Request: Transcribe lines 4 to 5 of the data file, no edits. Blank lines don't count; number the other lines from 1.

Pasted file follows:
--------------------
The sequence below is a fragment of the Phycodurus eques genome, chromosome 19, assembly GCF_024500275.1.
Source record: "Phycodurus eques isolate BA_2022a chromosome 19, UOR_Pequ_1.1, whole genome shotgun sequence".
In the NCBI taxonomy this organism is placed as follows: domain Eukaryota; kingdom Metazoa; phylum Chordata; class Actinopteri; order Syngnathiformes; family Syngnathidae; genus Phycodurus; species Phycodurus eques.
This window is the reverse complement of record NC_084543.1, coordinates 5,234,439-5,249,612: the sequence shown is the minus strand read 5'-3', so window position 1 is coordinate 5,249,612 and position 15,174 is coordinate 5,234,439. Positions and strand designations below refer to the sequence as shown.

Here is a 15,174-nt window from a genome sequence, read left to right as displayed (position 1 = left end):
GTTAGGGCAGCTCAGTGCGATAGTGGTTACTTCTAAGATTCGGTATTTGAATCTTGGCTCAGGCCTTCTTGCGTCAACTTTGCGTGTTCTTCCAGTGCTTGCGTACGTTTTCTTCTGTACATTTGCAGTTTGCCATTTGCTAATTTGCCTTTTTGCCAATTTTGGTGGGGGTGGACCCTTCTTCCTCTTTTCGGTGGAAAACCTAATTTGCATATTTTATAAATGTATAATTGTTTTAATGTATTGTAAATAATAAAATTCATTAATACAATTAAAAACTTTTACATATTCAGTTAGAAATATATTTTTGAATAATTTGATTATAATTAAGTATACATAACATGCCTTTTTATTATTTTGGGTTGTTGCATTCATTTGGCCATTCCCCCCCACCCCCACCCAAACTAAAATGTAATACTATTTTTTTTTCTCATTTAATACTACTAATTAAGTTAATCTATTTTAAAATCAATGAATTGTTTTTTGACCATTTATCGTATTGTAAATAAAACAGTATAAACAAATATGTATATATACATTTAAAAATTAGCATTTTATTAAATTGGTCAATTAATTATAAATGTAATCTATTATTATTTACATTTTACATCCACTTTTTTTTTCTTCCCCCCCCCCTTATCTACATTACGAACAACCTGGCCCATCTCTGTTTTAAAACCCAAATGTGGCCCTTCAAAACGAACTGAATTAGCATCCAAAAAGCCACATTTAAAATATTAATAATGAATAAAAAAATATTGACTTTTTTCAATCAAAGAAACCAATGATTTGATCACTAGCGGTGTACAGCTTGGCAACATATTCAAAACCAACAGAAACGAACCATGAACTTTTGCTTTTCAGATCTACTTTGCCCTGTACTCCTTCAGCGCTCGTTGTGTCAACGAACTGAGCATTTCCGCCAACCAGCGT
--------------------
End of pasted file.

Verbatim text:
This window is the reverse complement of record NC_084543.1, coordinates 5,234,439-5,249,612: the sequence shown is the minus strand read 5'-3', so window position 1 is coordinate 5,249,612 and position 15,174 is coordinate 5,234,439. Positions and strand designations below refer to the sequence as shown.

Here is a 15,174-nt window from a genome sequence, read left to right as displayed (position 1 = left end):